Several states—Delaware, Pennsylvania, New Jersey, Georgia, and Connecticut—ratified the constitution by the end of January 1788. A total of eight approved by May 1788, but three states remained on the fence: Virginia, New Hampshire, and New York. Virginia and New Hampshire’s delegations at their state ratification conventions were split between Federalists and Antifederalists 52-52 and 84-84 respectively. The New York delegation (which was dominated by antifederalists, including Governor George Clinton) was strongly opposed, however. Much of the concern from these ratification conventions revolved around the lack of a Bill of Rights to the Constitution.

When Massachusetts ratified the Constitution by a narrow margin in February 1788, it attached a number of constitutional amendments and a proposal for a Bill of Rights to its ratification message. Maryland, South Carolina, and New Hampshire all approved by Mid-June, but they also attached recommendations for constitutional amendments to be added to the document. Seeing that the required number of states had already ratified the constitution, Virginia Federalists were able to lead its delegates to an eventual ratification of the Constitution in a 89-79 vote on June 25. By this point ten states ratified the constitution, but New York remained in limbo.

To mobilize support for the Constitution in New York, James Madison, Alexander Hamilton, and John Jay penned the now-famous Federalist papers. Interestingly enough, the New Netherlander Hamilton echoed James Wilson’s concerns about the enumeration of freedoms in a Bill of Rights in Federalist no. 84. Nevertheless, New York finally ratified the United States Constitution on July 26, 1788, but not without providing a long of list of recommended amendments that New York demanded before fully participating in this new government.

Why are all of these details important? For one, I believe they clearly demonstrate that the Bill of Rights was not something we “received” from New Netherland. It is true that most political leaders from New Netherland were skeptical of the new constitution. But the ratification conventions of Massachusetts, Maryland, New Hampshire, and Virginia also raised concerns about the lack of a Bill of Rights, and it was a Tidewater aristocrat that first raised concerns about a Bill of Rights at the Constitutional Convention.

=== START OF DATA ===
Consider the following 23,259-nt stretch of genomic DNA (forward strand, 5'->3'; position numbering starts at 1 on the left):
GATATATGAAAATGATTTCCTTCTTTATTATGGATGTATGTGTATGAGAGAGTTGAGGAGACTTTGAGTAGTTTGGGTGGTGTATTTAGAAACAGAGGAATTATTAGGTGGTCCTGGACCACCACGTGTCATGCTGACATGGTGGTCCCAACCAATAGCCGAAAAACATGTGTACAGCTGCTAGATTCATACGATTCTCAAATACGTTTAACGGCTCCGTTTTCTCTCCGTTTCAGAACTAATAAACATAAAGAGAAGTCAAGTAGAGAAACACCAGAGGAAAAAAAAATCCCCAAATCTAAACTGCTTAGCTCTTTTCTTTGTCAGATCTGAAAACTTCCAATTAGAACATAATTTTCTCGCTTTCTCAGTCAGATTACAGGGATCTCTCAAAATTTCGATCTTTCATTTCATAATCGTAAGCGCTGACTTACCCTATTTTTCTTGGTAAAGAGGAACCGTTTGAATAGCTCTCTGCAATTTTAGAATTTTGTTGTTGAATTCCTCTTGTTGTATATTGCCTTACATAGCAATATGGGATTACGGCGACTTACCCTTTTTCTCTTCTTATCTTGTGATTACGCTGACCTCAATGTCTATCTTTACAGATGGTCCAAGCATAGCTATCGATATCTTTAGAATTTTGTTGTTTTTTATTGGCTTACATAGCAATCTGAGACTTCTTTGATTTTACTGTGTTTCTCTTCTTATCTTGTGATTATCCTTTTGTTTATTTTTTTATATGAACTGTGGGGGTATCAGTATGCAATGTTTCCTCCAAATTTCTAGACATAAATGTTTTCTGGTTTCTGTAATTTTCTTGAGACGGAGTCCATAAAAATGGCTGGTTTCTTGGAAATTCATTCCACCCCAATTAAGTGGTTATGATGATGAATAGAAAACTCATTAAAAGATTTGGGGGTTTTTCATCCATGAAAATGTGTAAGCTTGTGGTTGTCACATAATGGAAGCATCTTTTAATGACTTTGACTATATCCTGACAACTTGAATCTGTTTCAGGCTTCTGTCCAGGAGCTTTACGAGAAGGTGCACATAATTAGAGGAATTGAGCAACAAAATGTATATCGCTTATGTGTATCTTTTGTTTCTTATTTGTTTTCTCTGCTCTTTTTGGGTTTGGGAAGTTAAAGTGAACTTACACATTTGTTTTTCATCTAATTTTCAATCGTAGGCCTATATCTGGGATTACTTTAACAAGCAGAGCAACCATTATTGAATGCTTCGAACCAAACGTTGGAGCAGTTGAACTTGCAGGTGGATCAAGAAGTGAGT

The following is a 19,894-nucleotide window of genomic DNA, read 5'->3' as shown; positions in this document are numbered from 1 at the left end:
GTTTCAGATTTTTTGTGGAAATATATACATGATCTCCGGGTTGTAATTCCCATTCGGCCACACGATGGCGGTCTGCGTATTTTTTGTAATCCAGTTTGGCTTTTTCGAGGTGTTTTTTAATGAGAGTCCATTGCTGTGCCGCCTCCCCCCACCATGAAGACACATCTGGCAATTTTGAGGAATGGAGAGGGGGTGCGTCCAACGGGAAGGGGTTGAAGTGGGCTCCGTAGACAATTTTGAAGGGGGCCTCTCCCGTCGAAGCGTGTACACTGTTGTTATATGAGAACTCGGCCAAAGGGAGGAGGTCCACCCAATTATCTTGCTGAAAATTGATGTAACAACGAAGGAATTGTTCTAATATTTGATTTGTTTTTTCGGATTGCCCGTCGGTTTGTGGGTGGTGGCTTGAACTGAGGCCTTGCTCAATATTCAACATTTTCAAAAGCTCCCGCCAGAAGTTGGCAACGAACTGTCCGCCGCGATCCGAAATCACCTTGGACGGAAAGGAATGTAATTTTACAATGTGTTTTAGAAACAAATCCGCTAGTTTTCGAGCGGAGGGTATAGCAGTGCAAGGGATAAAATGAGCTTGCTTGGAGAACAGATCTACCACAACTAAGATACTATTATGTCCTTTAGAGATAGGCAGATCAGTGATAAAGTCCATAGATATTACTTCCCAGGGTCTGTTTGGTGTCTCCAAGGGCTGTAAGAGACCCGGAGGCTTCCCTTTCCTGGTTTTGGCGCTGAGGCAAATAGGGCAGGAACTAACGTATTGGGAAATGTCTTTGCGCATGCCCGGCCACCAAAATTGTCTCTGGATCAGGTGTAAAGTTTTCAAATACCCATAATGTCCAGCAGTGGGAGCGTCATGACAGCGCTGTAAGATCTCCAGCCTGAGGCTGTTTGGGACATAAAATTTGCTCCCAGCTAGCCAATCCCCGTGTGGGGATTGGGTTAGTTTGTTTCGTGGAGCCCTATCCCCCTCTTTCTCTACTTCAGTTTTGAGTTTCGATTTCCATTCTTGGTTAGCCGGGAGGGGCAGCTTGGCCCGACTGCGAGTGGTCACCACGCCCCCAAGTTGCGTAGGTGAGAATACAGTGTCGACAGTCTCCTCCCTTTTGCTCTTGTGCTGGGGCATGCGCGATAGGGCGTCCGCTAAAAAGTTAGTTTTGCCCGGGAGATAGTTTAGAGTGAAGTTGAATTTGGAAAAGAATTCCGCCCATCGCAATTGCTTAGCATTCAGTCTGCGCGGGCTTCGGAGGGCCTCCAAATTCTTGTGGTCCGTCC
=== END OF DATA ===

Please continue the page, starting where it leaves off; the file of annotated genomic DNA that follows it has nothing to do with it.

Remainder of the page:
Equally important, these details raise questions about Woodard’s definition of New Netherland culture. If the Bill of Rights is truly a reflection of Dutch guarantees of freedom, then why were Tidewater and Yankee aristocrats the first ones to raise concerns about fair jury trials, freedom of speech, and a Bill of Rights at the Constitutional Convention? Why did ratification conventions in other parts of the country raise the same sorts of questions at their meetings? Why did a Tidewater aristocrat (James Madison) introduce a motion to include a Bill of Rights into the U.S. Constitution at the 1789 congressional session and not a New Netherlander?

While acknowledging that Dutch notions of freedom most likely played some sort of role in the creation of a Bill of Rights, the final document reflected the concerns of politicians all over the country. Rather than viewing the debate over a Bill of Rights as a New Netherlander vs. “X nation” dichotomy, the actual documents show that the debate reflected a national Antifederalist vs. Federalist political discourse over the nature of United States federalism, republicanism, and the enumeration of rights in the Constitution. We did not receive the Bill of Rights from New Netherland exclusively, and to isolate the New Netherland “nation” as some sort of independent variable in the creation of the Bill of Rights seems mistaken to me.